I think it’s about time to share another one of the books from my bookshelf. This one, actually, is a quite famous science fiction book, has won lots of awards, and is being adapted as a movie that is slated to come out at the beginning of November. I began reading it in middle school and haven’t stopped since… Have you guessed yet?
Ender’s Game, by Orson Scott Card
“In order to develop a secure defense against a hostile alien race’s next attack, government agencies breed child geniuses and train them as soldiers. A brilliant young boy, Andrew “Ender” Wiggin lives with his kind but distant parents, his sadistic brother Peter, and the person he loves more than anyone else, his sister Valentine. Peter and Valentine were candidates for the soldier-training program but didn’t make the cut—young Ender is the Wiggin drafted to the orbiting Battle School for rigorous military training.
Ender’s skills make him a leader in school and respected in the Battle Room, where children play at mock battles in zero gravity. Yet growing up in an artificial community of young soldiers Ender suffers greatly from isolation, rivalry from his peers, pressure from the adult teachers, and an unsettling fear of the alien invaders. His psychological battles include loneliness, fear that he is becoming like the cruel brother he remembers, and fanning the flames of devotion to his beloved sister.
Is Ender the general Earth needs? But Ender is not the only result of the genetic experiments. The war with the Buggers has been raging for a hundred years, and the quest for the perfect general has been underway for almost as long. Ender’s two older siblings are every bit as unusual as he is, but in very different ways. Between the three of them lie the abilities to remake a world. If, that is, the world survives.”
Ender’s Game is, according to the general consensus, a science fiction novel. And that categorization makes sense… the book is full of science fiction-y things: that is, genetic experiments, spaceships, alien war, zero gravity battles, and so on and so forth. The trailer for the upcoming movie looks about as “war in space” as it possibly could be. It’s funny in some ways, and exciting in others, and just shiny enough to make it a universal favorite of middle school boys. But ultimately, I think that these facets of the novel were simply enhancements to a story that is more. And by more, I mean thoughtful, complex, emotionally- laden, and highly philosophical.
Each time I read Ender’s Game, I’m a little bit older. And each time, I grasp the psychological and moral (under)currents a little better. This book raises a thousand heavy, thought-provoking questions… most of which I have no answer to. It is an examination of utilitarian values, of the concept of “the other”, of leadership and war and family and manipulation and politics and loyalty and colonization. Simply trying to write a summary brings up a myriad of ethically-challenging issues.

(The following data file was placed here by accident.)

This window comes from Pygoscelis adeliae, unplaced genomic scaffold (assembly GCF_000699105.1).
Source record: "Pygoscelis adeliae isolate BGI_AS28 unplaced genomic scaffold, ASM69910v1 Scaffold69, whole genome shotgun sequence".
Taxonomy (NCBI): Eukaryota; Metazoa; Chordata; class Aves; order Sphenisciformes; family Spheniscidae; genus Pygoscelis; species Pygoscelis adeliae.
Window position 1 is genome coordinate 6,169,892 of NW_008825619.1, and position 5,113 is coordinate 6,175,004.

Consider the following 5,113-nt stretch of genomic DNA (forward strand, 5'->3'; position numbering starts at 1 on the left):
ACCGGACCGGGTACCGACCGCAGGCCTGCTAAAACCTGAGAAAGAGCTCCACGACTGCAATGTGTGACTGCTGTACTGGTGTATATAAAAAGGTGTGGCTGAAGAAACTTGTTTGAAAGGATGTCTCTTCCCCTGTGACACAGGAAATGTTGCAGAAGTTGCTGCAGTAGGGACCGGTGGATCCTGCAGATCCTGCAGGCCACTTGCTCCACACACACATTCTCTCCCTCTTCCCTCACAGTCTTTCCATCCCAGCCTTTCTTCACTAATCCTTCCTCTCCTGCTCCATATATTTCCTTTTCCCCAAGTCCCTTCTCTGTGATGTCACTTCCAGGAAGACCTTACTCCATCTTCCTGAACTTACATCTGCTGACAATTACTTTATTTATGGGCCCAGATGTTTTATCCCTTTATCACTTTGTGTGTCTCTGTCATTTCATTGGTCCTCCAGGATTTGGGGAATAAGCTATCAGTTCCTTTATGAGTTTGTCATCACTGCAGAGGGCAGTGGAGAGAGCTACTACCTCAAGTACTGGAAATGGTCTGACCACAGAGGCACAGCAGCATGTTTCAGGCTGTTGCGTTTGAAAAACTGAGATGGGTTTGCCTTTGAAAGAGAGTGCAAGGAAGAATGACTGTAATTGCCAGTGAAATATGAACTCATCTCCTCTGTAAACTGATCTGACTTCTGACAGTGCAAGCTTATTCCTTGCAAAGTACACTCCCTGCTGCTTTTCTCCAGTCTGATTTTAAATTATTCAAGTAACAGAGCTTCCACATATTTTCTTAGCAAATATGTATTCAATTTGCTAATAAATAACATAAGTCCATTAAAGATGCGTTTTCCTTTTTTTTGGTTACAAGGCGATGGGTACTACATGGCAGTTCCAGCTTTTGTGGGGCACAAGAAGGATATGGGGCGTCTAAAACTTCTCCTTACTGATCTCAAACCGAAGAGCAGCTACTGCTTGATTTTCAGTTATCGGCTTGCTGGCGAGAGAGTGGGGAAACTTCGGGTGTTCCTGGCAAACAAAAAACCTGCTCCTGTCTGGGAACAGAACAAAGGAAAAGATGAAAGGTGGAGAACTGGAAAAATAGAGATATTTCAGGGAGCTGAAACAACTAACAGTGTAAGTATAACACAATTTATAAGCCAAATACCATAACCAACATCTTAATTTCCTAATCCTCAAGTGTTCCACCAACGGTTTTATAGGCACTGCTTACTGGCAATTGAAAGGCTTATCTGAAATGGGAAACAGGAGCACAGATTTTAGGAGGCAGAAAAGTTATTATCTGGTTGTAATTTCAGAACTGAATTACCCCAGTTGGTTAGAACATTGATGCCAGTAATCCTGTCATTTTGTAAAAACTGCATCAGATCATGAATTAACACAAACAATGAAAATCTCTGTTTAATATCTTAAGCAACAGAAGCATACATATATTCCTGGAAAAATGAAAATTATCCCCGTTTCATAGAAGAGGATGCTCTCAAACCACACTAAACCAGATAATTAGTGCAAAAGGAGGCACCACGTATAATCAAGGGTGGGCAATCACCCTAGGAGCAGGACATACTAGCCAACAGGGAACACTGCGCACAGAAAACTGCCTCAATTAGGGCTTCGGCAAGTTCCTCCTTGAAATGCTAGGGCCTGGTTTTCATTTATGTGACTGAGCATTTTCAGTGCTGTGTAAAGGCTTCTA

Think about it: the book features a hero who was genetically engineered to be the perfect combination of empathy and brutality, so that he, and he alone, understands his enemy well enough to be able to kill them. But in an attempt to create a tool for saving the world, the world created a boy who, in understanding that enemy, begins to love them and hates his own purpose… and so Ender is constantly faced with situations where he forces himself to choose murder not in a spirit of malice, but simply out of an undeniable survival instinct. He wrestles with these psychological battles in the midst of impossible social and emotional situations- he is, after all, torn away from his family and placed as a commander in an army of brilliant (but still emotionally immature) children- and is manipulated and tested and monitored by adults throughout the entire book. And the ultimate purpose? Destroying an alien race that may or may not be a threat.
Card’s writing style is streamlined, characterized by unadorned prose and a straightforward descriptions. And, to his credit, he does a fairly good job of leaving the ethical questions unresolved: the ending leaves the readers sad, surely, but it does not take the liberty of approving or disapproving of the characters’ actions. Ender’s Game, therefore, is ultimately composed of nothing more than what people do, and the motivations that lead to those actions. Any philosophizing is left for the reader to do on their own time. If you choose to read it as nothing more than a fun and crazy story of little kids playing video games in space, you are welcome to do so. If you want more, well, it’s there in abundance.
In the words of a child:
“I don’t care if I pass your test, I don’t care if I follow your rules. If you can cheat, so can I. I won’t let you beat me unfairly – I’ll beat you unfairly first.”